• How do you figure? If the file was encrypted from the start, then marking the file to be deleted is enough, because the only data on the hdd is random.
    – Ramhound
    Oct 5, 2012 at 13:20
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    It's faster and built for it, what do you want more? Oct 5, 2012 at 13:36

As many before me have stated, I think you need to re-think your solution. However, I could recommend to encrypt it with TrueCrypt, when doing so - you can choose to do a wipe of the existing memory.

This will leave you with an encrypted harddrive, and no possibility of forensic methods recovering your old data. ALSO all your future data will be safe since they will be encrypted.

  1. Go to http://www.truecrypt.org/.
  2. Download their software, run it on your computer.
  3. Create a new encrypted space encompassing all of your hardrive, do not forget to choose to wipe existing data.

Good luck.


Of course the security of future data resides in your choice of cipher, password etc.

If you choose to Wipe with for example Gutmann 35 passes, it could take a long time.


Zeroization (overwriting with zeros) is the standard preferred option for this.

Encryption is generally seen as something that can be decrypted eventually. You're correct that the residual data will still be on most operating systems after a delete operation is performed - for ease of use, most OSes will simply delete the reference to the file, leaving the data intact if one is smart enough to know how to recover it.

Since after a deletion it shouldn't matter whether or not the data is recoverable, the standard process is to overwrite the memory with all 0's, elminating the data entirely. That saves the CPU effort of encrypting the data, and eliminates the possibility that the attacker could find, or brute force, the encryption key.

  • 1
    simple zeroization is not sufficient if you really need to secure your data, through analysing the remnant magnetic pattern in the disks, it is possible to recover the data before the disk is zeroed. This process is expensive and complicated though, so for many people simple zeroization might be suffice. However, if you really need to secure your data without destroying the media, you need a shredder program that will overwrite the disk with a set of patterns designed to destroy this remnant patterns.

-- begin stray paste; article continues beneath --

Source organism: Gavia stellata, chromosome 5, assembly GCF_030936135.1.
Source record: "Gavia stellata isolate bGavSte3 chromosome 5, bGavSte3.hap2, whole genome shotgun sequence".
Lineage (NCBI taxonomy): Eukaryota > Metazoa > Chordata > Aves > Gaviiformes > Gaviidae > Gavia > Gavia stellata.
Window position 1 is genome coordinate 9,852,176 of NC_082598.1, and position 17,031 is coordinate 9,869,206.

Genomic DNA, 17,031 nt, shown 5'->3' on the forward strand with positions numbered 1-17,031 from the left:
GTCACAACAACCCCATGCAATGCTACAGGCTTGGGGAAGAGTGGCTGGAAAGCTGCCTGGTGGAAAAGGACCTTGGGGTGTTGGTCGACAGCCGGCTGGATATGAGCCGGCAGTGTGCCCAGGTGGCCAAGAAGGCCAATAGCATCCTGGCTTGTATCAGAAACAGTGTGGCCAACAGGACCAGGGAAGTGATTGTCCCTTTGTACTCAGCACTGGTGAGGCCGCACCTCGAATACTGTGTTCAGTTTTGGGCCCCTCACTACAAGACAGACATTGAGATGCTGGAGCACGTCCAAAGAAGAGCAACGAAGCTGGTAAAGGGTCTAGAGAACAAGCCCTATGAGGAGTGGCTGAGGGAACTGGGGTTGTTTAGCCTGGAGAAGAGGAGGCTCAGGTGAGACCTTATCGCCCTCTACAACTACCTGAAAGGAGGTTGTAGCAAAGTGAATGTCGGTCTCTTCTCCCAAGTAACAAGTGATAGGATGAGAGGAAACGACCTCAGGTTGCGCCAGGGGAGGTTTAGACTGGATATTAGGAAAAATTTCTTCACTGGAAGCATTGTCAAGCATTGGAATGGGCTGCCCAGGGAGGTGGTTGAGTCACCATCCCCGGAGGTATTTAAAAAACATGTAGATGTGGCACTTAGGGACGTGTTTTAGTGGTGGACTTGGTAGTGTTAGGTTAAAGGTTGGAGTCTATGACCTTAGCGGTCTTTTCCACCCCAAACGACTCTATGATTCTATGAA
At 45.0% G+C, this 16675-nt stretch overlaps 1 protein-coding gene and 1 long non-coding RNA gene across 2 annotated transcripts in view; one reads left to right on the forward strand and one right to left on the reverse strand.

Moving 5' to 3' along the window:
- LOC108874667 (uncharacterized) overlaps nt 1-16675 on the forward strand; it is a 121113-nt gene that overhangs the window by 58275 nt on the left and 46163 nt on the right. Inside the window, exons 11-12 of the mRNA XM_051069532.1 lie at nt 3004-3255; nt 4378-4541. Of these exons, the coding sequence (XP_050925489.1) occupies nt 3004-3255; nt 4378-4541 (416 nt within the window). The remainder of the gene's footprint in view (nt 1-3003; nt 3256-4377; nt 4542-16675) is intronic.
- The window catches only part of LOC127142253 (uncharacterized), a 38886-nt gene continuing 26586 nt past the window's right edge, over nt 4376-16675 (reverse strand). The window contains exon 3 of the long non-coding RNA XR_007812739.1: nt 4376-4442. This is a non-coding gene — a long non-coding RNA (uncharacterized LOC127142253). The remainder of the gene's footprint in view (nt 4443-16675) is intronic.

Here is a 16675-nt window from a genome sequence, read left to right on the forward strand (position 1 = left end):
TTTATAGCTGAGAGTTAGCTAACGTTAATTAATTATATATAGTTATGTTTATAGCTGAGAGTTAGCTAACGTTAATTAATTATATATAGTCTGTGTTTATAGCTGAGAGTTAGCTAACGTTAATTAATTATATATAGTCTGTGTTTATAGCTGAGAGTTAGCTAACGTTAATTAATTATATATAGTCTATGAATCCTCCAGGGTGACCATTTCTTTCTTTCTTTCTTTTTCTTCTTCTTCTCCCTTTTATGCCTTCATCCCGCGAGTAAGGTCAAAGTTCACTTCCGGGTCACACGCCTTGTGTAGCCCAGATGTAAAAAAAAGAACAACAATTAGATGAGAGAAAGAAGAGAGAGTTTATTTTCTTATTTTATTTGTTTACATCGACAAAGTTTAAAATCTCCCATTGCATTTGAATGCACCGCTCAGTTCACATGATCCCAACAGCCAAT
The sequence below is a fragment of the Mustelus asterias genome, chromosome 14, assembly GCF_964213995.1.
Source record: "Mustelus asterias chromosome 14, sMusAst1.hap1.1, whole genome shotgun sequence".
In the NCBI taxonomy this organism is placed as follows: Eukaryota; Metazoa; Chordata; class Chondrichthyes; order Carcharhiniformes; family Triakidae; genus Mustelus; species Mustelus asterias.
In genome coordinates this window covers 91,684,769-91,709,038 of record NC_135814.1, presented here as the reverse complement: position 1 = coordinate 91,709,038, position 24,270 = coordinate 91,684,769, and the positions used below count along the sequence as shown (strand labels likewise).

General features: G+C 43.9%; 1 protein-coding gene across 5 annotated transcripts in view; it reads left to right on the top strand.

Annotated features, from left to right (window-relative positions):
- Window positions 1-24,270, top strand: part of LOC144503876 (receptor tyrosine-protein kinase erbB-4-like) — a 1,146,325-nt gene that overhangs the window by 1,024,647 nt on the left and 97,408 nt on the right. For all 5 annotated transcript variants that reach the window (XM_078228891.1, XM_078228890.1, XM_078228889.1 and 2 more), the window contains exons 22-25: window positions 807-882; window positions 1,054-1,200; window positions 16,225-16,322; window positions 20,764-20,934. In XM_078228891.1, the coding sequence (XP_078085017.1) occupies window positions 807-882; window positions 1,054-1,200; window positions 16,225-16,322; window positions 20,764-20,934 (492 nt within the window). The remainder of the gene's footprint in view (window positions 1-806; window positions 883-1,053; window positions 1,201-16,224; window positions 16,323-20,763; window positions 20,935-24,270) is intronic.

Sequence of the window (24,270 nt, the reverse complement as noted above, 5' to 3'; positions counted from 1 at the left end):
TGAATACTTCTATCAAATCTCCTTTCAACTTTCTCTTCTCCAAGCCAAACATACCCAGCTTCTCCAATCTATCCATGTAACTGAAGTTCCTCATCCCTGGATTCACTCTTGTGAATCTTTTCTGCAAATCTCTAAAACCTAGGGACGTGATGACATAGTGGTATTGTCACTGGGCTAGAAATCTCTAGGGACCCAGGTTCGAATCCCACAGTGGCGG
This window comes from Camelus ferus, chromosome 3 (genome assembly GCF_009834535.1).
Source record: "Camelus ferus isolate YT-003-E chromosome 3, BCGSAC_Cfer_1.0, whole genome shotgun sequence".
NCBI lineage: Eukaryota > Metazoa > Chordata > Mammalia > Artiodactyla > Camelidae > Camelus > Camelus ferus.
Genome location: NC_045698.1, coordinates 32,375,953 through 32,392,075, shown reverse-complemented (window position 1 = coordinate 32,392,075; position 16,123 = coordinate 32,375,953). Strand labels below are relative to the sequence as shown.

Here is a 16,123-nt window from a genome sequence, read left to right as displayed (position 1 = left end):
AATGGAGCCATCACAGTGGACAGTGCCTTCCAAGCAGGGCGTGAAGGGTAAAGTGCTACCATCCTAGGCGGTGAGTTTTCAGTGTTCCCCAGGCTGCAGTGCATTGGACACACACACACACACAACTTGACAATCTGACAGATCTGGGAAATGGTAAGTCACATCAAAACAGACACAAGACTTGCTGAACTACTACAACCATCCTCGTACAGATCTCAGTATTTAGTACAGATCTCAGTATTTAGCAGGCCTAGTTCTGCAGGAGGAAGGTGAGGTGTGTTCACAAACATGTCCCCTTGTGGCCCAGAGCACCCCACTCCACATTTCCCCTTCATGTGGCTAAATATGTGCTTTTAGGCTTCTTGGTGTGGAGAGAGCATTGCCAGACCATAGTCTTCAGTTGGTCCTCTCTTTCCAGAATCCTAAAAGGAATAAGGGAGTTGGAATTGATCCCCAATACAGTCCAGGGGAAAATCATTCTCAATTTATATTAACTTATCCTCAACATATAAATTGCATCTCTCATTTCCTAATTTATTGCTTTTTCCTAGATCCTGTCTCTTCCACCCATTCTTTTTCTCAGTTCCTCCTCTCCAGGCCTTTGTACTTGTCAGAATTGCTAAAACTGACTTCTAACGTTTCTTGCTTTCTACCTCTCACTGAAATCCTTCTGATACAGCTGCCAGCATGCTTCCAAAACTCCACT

– Lie Ryan
    Sep 17, 2012 at 18:30
  • Fair enough, but I'd say that if your other thought was encryption for the purpose of deletion protection, zeroization will still up your game for pretty cheap. Sep 18, 2012 at 12:49

File Murder seems to do what you are asking Though I am not sure how well since I have never used it myself and it may not support newer versions of Windows very well. You can find it here. I would also suggest that you search out information on the CMRR SAFE method of reliably erasing hard disk drives and solid state media. Good Luck.


Here's a thought. It's not exactly what you are intending but more of an alternative solution to the problem. In Windows Command Prompt(and I'm sure there's something similar for Unix-like systems), the command cipher deals with disk encryption and wiping. As displayed in your question, you seem to understand that when data is "deleted" for efficiency purposes that area isn't legitimately destroyed and just marked off as a free sector that can be written over in the future; meaning it can still be recovered. The syntax would be cipher /w:<your drive>. I believe what it does is write over the sectors with random numbers, and the speed of the command depends on your drive speed of course. Here are the catches:

  • (I don't think) There is an option to only use it on a specified folder, it must be used on the entire drive.
  • Given the first catch this can take quite some time, which is not very good considering it seems your data is very sensitive and must be obfuscated as soon as possible

And then there's one pro unique to this:

  • Sense it uses RNG and no cryptographic protocols, it's not like there's a key that could be discovered, algorithm to be cracked, vulnerability to be used etc.